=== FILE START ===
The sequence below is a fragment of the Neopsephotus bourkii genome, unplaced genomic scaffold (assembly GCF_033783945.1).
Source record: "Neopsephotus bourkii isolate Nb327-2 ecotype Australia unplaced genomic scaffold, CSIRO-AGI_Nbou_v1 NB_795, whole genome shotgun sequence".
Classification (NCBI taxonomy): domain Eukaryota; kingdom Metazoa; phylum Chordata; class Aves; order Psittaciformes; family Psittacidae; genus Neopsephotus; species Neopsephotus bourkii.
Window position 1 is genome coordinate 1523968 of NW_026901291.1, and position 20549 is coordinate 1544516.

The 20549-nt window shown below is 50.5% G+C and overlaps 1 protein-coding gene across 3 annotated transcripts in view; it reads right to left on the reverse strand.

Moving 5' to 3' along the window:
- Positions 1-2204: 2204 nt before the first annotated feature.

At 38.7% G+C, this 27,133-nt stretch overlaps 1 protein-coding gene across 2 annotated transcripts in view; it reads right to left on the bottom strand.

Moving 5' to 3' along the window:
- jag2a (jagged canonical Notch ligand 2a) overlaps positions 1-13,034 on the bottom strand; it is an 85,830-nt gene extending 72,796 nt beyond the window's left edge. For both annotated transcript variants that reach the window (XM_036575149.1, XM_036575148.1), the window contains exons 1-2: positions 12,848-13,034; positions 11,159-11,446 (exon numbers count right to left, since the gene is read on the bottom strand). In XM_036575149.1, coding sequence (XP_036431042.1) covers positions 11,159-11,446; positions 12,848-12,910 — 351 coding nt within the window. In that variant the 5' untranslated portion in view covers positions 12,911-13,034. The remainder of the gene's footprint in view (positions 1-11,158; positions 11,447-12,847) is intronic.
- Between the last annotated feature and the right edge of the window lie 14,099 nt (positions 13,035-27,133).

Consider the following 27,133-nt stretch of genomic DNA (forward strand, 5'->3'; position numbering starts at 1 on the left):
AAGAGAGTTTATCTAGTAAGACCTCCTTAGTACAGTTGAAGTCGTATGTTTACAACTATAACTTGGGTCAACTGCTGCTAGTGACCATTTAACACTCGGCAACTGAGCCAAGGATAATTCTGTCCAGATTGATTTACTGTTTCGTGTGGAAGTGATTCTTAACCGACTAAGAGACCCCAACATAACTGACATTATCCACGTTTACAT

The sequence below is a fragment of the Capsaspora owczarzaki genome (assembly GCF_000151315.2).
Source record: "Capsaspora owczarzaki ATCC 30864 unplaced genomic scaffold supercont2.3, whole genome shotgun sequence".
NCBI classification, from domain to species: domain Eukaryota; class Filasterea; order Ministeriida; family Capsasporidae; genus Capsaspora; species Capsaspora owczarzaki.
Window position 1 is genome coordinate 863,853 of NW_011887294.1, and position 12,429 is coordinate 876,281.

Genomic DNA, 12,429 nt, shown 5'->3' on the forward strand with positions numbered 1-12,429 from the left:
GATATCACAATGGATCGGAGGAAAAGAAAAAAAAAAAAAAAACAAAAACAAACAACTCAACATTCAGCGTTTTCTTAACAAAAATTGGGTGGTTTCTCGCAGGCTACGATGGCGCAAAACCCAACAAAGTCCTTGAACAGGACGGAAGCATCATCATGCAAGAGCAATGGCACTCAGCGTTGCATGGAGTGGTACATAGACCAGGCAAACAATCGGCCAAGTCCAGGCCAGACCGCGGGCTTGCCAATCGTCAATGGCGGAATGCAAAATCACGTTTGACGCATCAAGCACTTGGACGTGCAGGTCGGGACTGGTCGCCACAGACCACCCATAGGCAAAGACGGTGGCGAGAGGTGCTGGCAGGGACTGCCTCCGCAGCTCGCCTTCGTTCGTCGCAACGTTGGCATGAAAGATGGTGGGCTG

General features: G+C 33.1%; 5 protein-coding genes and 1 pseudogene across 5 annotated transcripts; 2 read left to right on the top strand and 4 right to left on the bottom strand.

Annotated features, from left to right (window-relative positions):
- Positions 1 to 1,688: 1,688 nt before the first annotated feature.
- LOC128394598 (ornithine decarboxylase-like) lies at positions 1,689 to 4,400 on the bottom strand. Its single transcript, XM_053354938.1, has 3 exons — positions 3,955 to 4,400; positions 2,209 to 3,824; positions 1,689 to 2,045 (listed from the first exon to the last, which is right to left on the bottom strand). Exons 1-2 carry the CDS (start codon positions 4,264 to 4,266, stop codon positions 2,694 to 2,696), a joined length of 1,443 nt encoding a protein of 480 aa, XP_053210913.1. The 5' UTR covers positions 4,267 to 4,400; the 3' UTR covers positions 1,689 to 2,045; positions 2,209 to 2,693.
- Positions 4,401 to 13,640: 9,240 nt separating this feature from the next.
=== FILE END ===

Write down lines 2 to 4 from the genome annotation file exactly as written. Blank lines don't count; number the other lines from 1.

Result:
Source record: "Neopsephotus bourkii isolate Nb327-2 ecotype Australia unplaced genomic scaffold, CSIRO-AGI_Nbou_v1 NB_795, whole genome shotgun sequence".
Classification (NCBI taxonomy): domain Eukaryota; kingdom Metazoa; phylum Chordata; class Aves; order Psittaciformes; family Psittacidae; genus Neopsephotus; species Neopsephotus bourkii.
Window position 1 is genome coordinate 1523968 of NW_026901291.1, and position 20549 is coordinate 1544516.